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A History of Wine in France from the Gauls to the Eighteenth Century

A History of Wine in France from the Gauls to the Eighteenth Century

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A History of Wine in France from the Gauls to the Eighteenth Century

136 pages
1 hour
Aug 17, 2011


One of the most complete histories of wine in France was written in the eighteenth century, a long chapter within Le Grand d'Aussy's masterwork on French food and wine (hopefully but misleadingly titled “History of the private life of the French from the origin of the nation until our days”). Le Grand starts with the Gauls, Greeks and Romans and the introduction of wine into France before discussing its development over the centuries and the appearance of the retail trade - merchants, taverns, inns - where wine could first be bought "by the pot". Starting with the first earthen vessels and wineskins used to transport wine, he traces the appearance of that useful microtechnology, the bottle.
Drawing (as he does throughout) on a wealth of earlier authors, Le Grand lists the various wines that had been most popular over the centuries and then gives a brief look at some of the most commonly used grapes. He touches on wine from unexpected places such as Brittany, Normandy and... Paris, which for centuries was known for its wine before detouring for some pages into a squabble between Burgundy and Champagne.
The French also drank foreign wines, including, once, those of Gaza and Cyprus, and he casts a glance at those before describing the ways in which wine could be used as a gift or payment and the celebrations associated with it. He ends with a look at "artificial wines", the highly flavored ancestors of todays cocktails and with the misnamed "fruit wines".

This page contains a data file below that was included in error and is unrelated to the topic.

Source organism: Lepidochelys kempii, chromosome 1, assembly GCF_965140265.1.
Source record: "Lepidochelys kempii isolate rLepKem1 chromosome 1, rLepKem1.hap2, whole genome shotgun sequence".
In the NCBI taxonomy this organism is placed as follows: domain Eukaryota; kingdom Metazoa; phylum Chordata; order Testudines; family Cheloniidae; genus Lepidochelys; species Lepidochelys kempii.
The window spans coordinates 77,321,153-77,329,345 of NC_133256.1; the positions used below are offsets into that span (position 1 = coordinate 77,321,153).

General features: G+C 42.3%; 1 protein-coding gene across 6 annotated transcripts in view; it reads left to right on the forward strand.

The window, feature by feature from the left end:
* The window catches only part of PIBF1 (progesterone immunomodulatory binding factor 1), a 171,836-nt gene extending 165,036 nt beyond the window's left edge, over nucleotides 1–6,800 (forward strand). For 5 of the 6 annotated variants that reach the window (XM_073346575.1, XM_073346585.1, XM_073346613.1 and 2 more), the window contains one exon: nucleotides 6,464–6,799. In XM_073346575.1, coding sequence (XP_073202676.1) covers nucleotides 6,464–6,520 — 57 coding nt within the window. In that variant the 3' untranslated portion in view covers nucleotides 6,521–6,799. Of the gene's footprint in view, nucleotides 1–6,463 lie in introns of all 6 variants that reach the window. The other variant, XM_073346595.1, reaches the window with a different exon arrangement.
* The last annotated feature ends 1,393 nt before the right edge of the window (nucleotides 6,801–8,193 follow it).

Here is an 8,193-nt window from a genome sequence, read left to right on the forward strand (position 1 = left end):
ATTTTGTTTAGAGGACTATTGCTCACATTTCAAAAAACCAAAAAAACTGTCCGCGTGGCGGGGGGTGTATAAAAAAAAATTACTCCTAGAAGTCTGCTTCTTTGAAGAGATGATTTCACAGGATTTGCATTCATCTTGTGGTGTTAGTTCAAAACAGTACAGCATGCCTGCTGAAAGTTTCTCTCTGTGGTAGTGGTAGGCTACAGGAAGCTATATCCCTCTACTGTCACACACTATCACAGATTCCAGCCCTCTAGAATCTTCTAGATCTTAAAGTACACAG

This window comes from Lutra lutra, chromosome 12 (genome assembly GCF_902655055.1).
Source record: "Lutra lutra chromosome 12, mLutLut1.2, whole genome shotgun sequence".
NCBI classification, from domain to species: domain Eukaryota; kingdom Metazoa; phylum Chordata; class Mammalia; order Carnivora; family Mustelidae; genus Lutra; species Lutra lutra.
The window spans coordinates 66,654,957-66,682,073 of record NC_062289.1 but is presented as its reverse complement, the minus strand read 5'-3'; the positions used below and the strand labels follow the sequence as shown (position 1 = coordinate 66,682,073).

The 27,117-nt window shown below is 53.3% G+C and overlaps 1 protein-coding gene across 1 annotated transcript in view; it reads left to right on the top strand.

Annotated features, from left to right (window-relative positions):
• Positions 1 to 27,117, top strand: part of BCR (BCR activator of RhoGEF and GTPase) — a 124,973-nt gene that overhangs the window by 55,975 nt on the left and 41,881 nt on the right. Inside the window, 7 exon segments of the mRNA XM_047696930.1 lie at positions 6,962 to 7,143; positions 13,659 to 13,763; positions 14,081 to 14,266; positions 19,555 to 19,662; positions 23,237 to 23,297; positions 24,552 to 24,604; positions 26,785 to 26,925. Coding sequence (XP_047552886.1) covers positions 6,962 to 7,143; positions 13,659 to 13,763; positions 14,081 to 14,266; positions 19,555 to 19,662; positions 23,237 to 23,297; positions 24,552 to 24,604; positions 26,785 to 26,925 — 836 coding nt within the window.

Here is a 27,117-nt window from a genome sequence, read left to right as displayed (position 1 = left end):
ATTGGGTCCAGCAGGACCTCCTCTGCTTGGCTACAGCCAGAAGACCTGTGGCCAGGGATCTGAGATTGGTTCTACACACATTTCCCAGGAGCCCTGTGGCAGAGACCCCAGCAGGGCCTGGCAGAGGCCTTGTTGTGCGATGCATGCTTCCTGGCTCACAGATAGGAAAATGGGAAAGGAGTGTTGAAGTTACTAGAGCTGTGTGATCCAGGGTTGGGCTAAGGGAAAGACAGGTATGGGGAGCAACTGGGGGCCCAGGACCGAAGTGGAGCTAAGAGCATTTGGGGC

Though frequently cited in culinary texts, Le Grand's masterwork is rarely translated at length and this new modern translation is a rare opportunity to experience the scholarship and lively tone of this classic work directly.

Aug 17, 2011

Despre autor

Jim Chevallier is both a performer and a researcher, having worked as a radio announcer (WCAS, WBUR and WBZ-FM), acted (on NBC's "Passions", and numerous smaller projects) and published an essay on breakfast in 18th century France (in Wagner and Hassan's "Consuming Culture in the Long Nineteenth Century") in addition to researching and translating several historical works of his own.It was as an actor that he began to write monologues for use by others, resulting in his first collection, "The Monologue Bin". This has been followed by several others over the years. Work on an historical novel led him to the subject of historical food, starting with the essay mentioned above and "How to Cook a Peacock", a new translation of Taillevent's "Le Viandier". Two collections based around 18th century menus and recipes followed (in the series "Apres Moi, le Dessert"). The discovery that Marie-Antoinette did NOT bring the croissant to France ultimately led him to the person who did: August Zang, also Austrian and a fascinating figure in himself. The second edition of "August Zang and the French Croissant", revised and much expanded, is now available.His interest in the eighteenth century has also led to research on police and criminal matters of the period, some of which is available in "The Old Regime Blotter I: Bloodshed, Sex and Violence in Pre-Revolutionary France".

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A History of Wine in France from the Gauls to the Eighteenth Century - Jim Chevallier


About Le Grand d'Aussy's Work